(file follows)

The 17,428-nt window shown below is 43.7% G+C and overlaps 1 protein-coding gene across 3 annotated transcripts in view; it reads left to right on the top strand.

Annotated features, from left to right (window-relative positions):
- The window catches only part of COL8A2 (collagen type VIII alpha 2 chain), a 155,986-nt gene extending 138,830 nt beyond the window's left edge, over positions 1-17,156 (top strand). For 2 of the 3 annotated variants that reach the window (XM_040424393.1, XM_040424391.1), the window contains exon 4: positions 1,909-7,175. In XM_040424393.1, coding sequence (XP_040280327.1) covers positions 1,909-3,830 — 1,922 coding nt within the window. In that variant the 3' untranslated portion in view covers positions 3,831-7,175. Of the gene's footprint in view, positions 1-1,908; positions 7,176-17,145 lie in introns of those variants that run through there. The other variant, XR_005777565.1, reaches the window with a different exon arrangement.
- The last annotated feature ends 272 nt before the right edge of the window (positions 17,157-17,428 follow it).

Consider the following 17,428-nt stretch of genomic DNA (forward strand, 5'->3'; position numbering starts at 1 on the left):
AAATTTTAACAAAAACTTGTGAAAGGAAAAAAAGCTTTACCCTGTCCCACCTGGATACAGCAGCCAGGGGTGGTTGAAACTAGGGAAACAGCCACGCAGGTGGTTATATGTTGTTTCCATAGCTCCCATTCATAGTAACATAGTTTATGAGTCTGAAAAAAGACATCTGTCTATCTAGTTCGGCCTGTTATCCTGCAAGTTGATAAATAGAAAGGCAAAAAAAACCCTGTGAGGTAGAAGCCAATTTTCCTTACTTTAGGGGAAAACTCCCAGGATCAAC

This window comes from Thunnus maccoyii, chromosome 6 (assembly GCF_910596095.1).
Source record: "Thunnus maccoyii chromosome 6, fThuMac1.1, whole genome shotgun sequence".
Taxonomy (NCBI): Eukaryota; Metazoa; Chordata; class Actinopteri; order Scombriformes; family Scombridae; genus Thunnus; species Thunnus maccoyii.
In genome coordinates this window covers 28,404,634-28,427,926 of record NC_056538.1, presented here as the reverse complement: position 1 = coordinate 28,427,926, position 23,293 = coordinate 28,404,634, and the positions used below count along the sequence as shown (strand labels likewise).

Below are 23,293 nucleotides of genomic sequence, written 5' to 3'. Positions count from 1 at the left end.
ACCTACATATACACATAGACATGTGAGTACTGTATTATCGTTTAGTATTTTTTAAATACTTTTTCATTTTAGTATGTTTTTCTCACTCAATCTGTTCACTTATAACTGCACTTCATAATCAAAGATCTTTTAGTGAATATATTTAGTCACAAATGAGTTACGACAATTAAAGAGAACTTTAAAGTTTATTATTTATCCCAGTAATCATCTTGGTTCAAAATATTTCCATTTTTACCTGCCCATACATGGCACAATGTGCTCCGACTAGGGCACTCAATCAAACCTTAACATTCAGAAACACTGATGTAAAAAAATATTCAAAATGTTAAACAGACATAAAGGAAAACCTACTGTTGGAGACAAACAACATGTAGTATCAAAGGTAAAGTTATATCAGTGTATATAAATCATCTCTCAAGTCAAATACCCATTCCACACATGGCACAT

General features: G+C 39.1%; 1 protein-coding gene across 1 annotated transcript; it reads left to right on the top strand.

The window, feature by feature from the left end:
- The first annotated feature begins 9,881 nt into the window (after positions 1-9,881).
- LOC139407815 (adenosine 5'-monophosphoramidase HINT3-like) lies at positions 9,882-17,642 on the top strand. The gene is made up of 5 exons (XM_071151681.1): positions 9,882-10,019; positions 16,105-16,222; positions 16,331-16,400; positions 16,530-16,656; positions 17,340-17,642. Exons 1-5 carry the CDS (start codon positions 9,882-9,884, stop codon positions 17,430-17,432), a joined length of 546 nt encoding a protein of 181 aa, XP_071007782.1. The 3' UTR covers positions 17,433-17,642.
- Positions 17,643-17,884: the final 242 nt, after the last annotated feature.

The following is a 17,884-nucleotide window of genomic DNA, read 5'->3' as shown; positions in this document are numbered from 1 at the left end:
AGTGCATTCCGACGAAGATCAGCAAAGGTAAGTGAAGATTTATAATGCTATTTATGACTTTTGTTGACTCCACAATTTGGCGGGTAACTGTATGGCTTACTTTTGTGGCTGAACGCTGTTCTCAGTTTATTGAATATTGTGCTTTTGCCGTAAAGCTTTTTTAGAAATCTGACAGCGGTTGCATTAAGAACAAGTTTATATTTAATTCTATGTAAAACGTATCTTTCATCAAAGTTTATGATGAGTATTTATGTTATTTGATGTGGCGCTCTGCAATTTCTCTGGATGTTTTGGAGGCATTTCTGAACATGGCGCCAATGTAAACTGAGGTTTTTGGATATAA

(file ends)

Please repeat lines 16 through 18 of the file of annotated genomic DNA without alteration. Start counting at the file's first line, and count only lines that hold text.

- LOC139407815 (adenosine 5'-monophosphoramidase HINT3-like) lies at positions 9,882-17,642 on the top strand. The gene is made up of 5 exons (XM_071151681.1): positions 9,882-10,019; positions 16,105-16,222; positions 16,331-16,400; positions 16,530-16,656; positions 17,340-17,642. Exons 1-5 carry the CDS (start codon positions 9,882-9,884, stop codon positions 17,430-17,432), a joined length of 546 nt encoding a protein of 181 aa, XP_071007782.1. The 3' UTR covers positions 17,433-17,642.
- Positions 17,643-17,884: the final 242 nt, after the last annotated feature.

The following is a 17,884-nucleotide window of genomic DNA, read 5'->3' as shown; positions in this document are numbered from 1 at the left end: